Advocacy Update: August 2022

The Evacuation from Afghanistan: One Year On

One year ago, on 15th August 2021, hundreds of Afghan families were evacuated to Britain and accommodated in ‘transition hotels’ around the country. Many of those families are still living in those hotel rooms. Others continue to arrive sporadically, although the resettlement schemes have been criticised as slow and ineffective, with some arguing that Afghans continue to be failed by the British authorities. On 20th August, RSG honoured the 800-year-old tradition of Afghan kite flying as part of the Fly With Me festival, to display our solidarity with Afghan refugees and to show that we have not forgotten them.

Many of the 20,000 Afghans who have arrived in Britain over the last year were evacuated on the initial flights out of Kabul in mid-August ’21. More than half are still living in temporary hotel accommodation, unable to fully settle and begin to rebuild their lives. According to the Home Office, there are currently 25,000 asylum seekers and 12,000 Afghan refugees in transition hotels, a total of 37,000 people.

Some of those evacuated last year left behind spouses and young children. There is no route for them to be reunited with their family members still stuck in Afghanistan. We continue to call on the government to create a route to resettlement for direct family members of those in the UK under the ARAP and ACRS schemes. More and more people risking their lives to cross the channel are from Afghanistan – partly for this reason.

Throughout the year, private accommodation has been sourced for some of the families living in transition accommodation. Yet thousands are still living in the same hotel rooms, or have been transferred from one hotel to another. At the end of 2021, RSG was supporting two transition hotels in Berkshire. These have since condensed into one. We are currently working with around 43 families, a number which remains relatively consistent, as when one family moves out into private accommodation, another quickly moves in. Five babies have also been born in the hotel! Find out about the support RSG provides to Afghans in transition hotels in Berkshire here.

What Can I Do?

  • Campaign for family reunion for Afghan families on the ACRS and ARAP resettlement schemes.
  • Keep talking about the Afghans in transition accommodation to keep the issue on the agenda.
  • Sign Action for Afghanistan’s petition to advocate for Afghan women-at-risk.
  • Sign Safe Passage’s  petition calling on Liz Truss to expand the resettlement schemes.

Offshoring to Rwanda

The passage of the Nationality and Borders Act in April 2022 paved the way for the use of offshore detention. On 13th April, the UK struck a highly unpopular deal with the Rwandan authorities to begin plans for removing people to Rwanda before hearing their asylum claims. The first flight was set to take off on 14th June, but was cancelled before take-off following an intervention from the European Court of Human Rights. It has since come to light that several of those people set to be on that flight are potential victims of trafficking.  Despite much formal opposition, and its unpopularity even amongst some Conservative party members, Liz Truss has committed to extending the Rwanda policy to other countries.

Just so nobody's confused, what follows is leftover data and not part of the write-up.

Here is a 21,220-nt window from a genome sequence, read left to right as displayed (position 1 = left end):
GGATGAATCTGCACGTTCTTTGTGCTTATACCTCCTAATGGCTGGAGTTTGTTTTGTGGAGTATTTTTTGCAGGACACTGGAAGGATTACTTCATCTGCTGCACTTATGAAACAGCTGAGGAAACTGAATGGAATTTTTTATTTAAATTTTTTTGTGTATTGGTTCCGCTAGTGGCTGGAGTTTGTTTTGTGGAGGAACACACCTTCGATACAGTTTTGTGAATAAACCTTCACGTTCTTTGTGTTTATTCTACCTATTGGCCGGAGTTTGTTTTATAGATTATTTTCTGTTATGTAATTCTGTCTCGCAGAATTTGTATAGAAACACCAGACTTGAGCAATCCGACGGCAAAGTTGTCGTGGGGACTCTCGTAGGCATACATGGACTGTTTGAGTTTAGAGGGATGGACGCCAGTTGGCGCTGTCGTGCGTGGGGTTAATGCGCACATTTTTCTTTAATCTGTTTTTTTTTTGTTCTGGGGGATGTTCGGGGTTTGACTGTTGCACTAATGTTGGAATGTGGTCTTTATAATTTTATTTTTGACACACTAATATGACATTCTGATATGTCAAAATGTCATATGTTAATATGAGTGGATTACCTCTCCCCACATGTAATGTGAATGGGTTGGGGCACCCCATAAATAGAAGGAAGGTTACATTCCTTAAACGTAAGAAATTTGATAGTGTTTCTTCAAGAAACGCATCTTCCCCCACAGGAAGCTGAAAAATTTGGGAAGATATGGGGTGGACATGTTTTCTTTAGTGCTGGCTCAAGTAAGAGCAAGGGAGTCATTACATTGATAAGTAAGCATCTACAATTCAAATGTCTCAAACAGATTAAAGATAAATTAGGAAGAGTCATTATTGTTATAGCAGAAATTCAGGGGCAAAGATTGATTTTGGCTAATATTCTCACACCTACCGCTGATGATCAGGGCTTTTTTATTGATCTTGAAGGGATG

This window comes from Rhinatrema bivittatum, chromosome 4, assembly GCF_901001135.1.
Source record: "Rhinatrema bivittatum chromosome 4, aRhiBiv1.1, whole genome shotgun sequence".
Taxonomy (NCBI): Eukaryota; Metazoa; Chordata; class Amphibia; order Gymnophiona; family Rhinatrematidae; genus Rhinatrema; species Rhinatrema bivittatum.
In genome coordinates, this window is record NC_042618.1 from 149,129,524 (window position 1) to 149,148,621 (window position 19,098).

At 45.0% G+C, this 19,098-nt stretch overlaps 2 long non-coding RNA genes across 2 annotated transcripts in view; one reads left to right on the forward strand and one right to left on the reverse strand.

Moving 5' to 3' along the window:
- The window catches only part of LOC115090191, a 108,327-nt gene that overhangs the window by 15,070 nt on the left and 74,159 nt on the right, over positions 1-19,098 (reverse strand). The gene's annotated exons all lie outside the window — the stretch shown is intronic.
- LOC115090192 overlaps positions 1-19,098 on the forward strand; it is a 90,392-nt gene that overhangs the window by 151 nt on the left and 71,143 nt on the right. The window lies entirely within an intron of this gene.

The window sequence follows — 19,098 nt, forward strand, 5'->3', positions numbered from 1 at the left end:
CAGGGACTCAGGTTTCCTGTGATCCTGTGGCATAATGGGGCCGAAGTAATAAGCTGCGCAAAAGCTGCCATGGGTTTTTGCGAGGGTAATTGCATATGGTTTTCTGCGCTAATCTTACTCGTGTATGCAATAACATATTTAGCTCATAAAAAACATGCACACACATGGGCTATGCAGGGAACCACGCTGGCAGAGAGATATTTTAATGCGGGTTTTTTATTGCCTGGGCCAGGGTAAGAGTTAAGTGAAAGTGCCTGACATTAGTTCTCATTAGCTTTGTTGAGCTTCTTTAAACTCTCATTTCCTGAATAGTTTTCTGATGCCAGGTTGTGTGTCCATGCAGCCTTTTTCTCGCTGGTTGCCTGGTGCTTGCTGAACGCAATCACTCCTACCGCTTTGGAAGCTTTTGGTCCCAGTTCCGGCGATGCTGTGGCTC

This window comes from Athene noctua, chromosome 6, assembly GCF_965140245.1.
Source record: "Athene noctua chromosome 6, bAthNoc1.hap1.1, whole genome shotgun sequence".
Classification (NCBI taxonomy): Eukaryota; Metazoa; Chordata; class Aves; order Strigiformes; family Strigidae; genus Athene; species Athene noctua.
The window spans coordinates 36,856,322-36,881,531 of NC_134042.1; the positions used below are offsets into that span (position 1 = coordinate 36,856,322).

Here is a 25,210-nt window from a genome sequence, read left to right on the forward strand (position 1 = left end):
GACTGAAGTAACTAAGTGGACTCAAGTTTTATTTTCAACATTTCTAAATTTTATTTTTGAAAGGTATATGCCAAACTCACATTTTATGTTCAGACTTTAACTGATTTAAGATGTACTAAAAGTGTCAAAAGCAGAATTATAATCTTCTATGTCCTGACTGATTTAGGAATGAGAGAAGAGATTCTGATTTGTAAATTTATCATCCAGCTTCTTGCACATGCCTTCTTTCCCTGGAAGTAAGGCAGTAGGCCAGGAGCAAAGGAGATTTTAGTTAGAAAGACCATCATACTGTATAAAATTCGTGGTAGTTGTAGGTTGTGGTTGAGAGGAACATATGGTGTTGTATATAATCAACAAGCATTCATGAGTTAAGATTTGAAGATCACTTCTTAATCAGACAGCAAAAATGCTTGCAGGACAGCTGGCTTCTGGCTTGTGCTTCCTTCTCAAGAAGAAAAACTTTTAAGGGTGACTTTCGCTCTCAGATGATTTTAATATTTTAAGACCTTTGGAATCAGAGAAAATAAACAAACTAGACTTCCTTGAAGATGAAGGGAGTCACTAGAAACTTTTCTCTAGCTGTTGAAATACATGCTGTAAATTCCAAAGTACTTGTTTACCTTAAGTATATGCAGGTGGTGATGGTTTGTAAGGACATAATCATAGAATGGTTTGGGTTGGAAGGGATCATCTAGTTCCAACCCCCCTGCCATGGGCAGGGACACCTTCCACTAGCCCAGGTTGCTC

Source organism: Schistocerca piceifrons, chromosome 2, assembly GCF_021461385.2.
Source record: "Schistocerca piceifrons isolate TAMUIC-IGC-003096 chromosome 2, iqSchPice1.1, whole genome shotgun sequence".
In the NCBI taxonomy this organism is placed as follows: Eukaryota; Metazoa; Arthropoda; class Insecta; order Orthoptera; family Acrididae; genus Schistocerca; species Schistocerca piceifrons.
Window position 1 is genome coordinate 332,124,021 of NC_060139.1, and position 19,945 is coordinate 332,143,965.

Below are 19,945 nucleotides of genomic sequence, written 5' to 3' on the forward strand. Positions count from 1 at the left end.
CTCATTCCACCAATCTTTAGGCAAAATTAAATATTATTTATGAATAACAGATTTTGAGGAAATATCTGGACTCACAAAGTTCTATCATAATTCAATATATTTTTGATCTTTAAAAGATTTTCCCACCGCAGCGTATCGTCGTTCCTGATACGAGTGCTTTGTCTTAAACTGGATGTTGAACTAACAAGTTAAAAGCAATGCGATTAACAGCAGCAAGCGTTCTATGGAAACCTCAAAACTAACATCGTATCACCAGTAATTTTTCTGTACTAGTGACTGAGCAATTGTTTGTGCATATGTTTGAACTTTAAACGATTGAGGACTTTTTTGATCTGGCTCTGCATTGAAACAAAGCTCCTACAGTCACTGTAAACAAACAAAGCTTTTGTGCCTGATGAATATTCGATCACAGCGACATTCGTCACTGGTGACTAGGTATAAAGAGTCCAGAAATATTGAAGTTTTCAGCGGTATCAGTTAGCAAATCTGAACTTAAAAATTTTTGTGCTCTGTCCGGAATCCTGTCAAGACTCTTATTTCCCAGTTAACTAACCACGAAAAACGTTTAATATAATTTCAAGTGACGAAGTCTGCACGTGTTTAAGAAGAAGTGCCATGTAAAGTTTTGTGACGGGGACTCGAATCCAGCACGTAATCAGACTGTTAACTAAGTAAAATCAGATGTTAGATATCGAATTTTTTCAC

The Public and Commercial Services Union (PCS), Detention Action and Care4Calais are continuing with their legal action against the flights to Rwanda. The hearing, originally scheduled for 19th July, is now taking place the week of 5th September.  While no removal flights are current taking place, asylum claimants are continuing to receive ‘notices of intent’ of removal after crossing the channel and arriving in the UK.

What Can I Do?

Unsuitable Accommodation

Closed Reception Centres

On 9th August, The Home Office has confirmed that the planned asylum accommodation centre on the RAF base at Linton-on-Ouse will be scrapped, after the Ministry of Defence withdrew permission for use of the site.  Local politicians and members of the public had strongly opposed the plans, particularly as there was no consultation with MPs, councils or local residents.

The government has announced they will be using the repurposed military facilities the accommodate asylum claimants as a cheaper alternative to hotel accommodation. The first ex-military facility to be converted would have been this former RAF base in Linton-on-Ouse, a village of 600 people. The centre was set to accommodate 1,500 single men between the ages of 18 and 40. Despite the setback, the Home Office has stated its intention to continue with the plan of ‘Greek-style’ reception centres. A number of charities have written jointly to the Home Secretary and the Defence Secretary asking them to abandon plans for further accommodation centres in the wake of the Home Office’s failed experiment at the former RAF site at Linton-on-Ouse in North Yorkshire.

Detention Centres

Meanwhile, despite the government’s commitment in 2016 to shrink the British detention estate, the Home Office announced on 28th June that Campsfield House detention centre in Oxfordshire, which closed in 2018, will reopen in late 2023. A mixture of refurbished and new-build accommodation, the centre will be designed for around 400 men: foreign national offenders and so-called ‘immigration offenders’ set to be removed from the UK.

Layla Moran (MP for the area that Campsfield falls into) has secured an adjournment debate in the House of Commons on Friday 9th September, entitled Proposed reopening of Campsfield House immigration removal centre, which is expected to begin around 2:30pm.

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